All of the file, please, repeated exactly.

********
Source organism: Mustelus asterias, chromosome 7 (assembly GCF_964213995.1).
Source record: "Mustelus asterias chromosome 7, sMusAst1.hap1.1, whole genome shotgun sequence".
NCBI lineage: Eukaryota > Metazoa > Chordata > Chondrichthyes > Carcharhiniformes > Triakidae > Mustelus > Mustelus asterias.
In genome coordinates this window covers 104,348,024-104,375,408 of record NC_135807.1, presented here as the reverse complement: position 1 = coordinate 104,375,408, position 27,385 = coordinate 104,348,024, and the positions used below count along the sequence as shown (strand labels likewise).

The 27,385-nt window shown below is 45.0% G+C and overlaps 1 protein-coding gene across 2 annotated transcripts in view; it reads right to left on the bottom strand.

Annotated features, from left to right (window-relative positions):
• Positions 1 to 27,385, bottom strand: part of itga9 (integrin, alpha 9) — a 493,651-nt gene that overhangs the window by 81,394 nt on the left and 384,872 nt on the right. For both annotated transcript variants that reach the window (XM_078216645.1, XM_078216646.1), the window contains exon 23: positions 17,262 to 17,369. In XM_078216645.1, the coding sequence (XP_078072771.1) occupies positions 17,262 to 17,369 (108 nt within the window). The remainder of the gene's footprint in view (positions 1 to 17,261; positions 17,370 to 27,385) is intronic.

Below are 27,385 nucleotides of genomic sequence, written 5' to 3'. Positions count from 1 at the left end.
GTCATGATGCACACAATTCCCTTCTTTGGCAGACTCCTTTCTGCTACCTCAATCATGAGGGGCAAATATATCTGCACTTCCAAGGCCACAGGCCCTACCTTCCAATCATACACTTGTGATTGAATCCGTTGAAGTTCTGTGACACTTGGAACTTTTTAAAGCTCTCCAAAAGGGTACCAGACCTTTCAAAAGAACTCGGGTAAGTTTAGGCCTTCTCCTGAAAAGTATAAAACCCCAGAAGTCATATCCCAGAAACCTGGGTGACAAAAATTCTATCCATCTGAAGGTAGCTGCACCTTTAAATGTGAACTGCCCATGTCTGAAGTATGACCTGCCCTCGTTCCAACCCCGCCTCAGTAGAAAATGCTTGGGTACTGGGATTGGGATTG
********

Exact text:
Source organism: Mustelus asterias, chromosome 7 (assembly GCF_964213995.1).
Source record: "Mustelus asterias chromosome 7, sMusAst1.hap1.1, whole genome shotgun sequence".
NCBI lineage: Eukaryota > Metazoa > Chordata > Chondrichthyes > Carcharhiniformes > Triakidae > Mustelus > Mustelus asterias.
In genome coordinates this window covers 104,348,024-104,375,408 of record NC_135807.1, presented here as the reverse complement: position 1 = coordinate 104,375,408, position 27,385 = coordinate 104,348,024, and the positions used below count along the sequence as shown (strand labels likewise).

The 27,385-nt window shown below is 45.0% G+C and overlaps 1 protein-coding gene across 2 annotated transcripts in view; it reads right to left on the bottom strand.

Annotated features, from left to right (window-relative positions):
• Positions 1 to 27,385, bottom strand: part of itga9 (integrin, alpha 9) — a 493,651-nt gene that overhangs the window by 81,394 nt on the left and 384,872 nt on the right. For both annotated transcript variants that reach the window (XM_078216645.1, XM_078216646.1), the window contains exon 23: positions 17,262 to 17,369. In XM_078216645.1, the coding sequence (XP_078072771.1) occupies positions 17,262 to 17,369 (108 nt within the window). The remainder of the gene's footprint in view (positions 1 to 17,261; positions 17,370 to 27,385) is intronic.

Below are 27,385 nucleotides of genomic sequence, written 5' to 3'. Positions count from 1 at the left end.
GTCATGATGCACACAATTCCCTTCTTTGGCAGACTCCTTTCTGCTACCTCAATCATGAGGGGCAAATATATCTGCACTTCCAAGGCCACAGGCCCTACCTTCCAATCATACACTTGTGATTGAATCCGTTGAAGTTCTGTGACACTTGGAACTTTTTAAAGCTCTCCAAAAGGGTACCAGACCTTTCAAAAGAACTCGGGTAAGTTTAGGCCTTCTCCTGAAAAGTATAAAACCCCAGAAGTCATATCCCAGAAACCTGGGTGACAAAAATTCTATCCATCTGAAGGTAGCTGCACCTTTAAATGTGAACTGCCCATGTCTGAAGTATGACCTGCCCTCGTTCCAACCCCGCCTCAGTAGAAAATGCTTGGGTACTGGGATTGGGATTG